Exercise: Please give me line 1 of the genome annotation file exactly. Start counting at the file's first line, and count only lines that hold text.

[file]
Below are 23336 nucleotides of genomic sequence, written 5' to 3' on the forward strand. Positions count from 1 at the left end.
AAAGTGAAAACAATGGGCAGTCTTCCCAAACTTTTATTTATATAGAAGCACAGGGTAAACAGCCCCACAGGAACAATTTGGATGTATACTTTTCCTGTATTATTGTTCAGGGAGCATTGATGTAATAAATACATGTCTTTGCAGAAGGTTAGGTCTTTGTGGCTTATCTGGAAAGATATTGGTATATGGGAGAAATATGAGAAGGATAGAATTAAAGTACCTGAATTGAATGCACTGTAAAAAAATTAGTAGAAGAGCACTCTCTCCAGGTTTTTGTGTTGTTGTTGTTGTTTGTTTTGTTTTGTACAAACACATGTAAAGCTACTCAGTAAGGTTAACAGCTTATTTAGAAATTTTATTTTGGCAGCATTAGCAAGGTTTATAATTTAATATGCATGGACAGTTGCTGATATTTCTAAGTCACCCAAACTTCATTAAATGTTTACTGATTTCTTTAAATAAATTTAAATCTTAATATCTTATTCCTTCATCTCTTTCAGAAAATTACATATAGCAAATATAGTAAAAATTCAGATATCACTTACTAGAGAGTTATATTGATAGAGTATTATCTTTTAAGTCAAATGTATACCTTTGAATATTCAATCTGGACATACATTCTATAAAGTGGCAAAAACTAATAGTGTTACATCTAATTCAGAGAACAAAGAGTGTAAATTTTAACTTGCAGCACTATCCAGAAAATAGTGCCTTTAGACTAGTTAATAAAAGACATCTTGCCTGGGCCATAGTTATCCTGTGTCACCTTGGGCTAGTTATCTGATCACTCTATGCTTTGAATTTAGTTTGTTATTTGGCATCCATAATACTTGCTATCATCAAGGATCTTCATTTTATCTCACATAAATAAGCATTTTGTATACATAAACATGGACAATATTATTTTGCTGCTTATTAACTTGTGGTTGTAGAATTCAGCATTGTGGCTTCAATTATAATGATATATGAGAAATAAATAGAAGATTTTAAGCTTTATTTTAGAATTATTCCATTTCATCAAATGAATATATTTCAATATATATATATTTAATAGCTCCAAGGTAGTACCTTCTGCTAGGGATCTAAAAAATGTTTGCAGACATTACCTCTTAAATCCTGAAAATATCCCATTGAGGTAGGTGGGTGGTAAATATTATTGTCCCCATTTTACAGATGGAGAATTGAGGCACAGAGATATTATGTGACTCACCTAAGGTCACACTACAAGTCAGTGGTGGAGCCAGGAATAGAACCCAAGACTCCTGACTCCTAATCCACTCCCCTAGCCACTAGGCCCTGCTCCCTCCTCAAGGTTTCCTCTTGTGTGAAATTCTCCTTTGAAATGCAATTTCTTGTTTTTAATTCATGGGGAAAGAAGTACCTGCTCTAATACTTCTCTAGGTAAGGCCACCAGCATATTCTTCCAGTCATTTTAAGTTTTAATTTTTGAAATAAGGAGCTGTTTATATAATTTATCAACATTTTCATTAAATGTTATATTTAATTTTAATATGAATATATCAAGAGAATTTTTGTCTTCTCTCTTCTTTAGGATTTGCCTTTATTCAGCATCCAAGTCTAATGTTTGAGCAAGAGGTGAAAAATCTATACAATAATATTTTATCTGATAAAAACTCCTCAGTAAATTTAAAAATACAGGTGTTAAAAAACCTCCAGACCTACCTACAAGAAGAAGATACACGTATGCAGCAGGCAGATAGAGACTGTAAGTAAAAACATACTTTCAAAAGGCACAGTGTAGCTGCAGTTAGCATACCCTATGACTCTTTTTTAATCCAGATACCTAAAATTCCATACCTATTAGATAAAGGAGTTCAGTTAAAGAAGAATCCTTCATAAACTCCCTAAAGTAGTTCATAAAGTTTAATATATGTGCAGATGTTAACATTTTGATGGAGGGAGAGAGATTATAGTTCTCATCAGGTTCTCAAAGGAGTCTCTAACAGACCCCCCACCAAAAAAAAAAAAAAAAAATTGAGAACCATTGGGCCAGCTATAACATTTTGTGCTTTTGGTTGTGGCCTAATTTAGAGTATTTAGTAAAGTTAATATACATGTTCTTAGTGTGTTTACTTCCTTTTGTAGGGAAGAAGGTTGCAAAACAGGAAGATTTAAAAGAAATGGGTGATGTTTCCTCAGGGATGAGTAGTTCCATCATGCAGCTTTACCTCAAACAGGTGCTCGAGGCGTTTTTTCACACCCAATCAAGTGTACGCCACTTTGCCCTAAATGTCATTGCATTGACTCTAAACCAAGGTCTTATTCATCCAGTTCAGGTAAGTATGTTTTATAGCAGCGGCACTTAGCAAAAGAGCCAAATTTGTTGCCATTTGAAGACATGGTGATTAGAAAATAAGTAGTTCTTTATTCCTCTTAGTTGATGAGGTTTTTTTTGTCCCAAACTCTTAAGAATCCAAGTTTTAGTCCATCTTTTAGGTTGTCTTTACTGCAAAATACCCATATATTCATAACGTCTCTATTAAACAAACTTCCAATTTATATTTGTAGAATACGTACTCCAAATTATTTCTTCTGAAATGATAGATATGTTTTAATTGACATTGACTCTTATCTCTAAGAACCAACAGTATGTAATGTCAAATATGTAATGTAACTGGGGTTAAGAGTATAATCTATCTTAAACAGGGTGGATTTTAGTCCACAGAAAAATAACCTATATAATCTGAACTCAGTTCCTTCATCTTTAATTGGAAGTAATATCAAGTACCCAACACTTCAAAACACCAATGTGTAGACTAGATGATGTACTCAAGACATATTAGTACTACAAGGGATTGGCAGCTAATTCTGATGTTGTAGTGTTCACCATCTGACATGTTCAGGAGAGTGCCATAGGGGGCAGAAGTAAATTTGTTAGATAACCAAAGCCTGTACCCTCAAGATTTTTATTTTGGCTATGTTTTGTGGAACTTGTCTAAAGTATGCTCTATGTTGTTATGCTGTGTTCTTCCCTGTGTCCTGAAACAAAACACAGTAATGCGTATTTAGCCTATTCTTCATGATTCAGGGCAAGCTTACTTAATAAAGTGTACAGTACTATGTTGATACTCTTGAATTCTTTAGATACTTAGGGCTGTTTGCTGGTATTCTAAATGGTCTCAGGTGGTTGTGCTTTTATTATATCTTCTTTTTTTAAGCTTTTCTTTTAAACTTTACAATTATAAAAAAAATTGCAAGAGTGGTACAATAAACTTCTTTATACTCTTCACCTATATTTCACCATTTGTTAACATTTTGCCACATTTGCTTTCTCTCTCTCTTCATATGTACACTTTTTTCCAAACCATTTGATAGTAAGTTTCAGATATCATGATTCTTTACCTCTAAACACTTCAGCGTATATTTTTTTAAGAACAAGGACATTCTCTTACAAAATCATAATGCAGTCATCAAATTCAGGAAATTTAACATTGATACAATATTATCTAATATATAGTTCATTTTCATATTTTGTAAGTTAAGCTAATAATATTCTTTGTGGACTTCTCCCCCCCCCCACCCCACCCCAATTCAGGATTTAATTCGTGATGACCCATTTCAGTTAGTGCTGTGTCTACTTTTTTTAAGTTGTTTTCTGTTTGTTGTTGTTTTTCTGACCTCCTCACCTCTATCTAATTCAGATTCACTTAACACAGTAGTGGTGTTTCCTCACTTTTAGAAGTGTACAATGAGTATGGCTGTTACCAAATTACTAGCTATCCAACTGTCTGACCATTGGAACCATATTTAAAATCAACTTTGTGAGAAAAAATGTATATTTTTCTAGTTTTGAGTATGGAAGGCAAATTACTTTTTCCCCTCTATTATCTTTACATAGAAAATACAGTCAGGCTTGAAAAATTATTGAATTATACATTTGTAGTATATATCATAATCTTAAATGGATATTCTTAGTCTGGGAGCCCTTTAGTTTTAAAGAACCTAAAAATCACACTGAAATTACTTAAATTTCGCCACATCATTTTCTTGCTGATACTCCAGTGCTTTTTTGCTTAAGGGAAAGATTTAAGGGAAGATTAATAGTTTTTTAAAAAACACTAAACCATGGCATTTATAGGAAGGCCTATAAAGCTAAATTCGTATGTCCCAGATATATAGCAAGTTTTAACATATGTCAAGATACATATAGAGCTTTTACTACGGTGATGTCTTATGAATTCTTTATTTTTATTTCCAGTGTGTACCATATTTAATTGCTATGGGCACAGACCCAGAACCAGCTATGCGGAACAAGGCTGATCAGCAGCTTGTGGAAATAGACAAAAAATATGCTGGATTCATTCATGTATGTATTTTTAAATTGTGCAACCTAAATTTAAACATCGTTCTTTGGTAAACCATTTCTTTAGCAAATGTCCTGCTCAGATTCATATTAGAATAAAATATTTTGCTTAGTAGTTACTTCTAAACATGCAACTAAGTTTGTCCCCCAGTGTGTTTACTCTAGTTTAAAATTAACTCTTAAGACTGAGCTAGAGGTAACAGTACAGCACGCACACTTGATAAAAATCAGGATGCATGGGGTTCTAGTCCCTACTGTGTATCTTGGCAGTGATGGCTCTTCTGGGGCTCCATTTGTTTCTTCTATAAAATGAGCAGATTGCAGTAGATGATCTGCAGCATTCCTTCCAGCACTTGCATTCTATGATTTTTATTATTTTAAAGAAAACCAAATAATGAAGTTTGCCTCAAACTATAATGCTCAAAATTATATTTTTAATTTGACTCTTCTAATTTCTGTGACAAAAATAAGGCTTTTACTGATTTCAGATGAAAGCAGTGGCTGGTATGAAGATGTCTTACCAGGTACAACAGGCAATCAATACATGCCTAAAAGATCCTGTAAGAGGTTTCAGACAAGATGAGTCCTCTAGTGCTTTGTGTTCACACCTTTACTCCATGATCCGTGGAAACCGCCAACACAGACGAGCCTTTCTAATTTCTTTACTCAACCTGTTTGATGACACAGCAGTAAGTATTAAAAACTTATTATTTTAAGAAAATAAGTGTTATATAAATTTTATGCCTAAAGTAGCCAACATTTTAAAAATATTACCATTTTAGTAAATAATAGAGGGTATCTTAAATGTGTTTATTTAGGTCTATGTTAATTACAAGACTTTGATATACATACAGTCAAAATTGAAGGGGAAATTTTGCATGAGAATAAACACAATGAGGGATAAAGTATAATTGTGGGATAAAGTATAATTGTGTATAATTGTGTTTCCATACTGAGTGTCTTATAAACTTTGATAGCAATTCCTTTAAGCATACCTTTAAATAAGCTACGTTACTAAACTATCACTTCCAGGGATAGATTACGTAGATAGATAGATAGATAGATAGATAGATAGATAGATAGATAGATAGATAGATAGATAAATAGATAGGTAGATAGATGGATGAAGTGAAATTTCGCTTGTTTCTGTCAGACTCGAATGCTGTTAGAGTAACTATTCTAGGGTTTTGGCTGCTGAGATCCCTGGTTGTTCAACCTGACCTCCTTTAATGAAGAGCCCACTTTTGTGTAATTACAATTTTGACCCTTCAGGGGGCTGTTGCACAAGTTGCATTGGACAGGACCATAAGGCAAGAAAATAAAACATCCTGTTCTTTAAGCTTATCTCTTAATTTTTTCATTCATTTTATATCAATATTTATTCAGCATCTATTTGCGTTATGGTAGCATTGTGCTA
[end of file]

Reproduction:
Below are 23336 nucleotides of genomic sequence, written 5' to 3' on the forward strand. Positions count from 1 at the left end.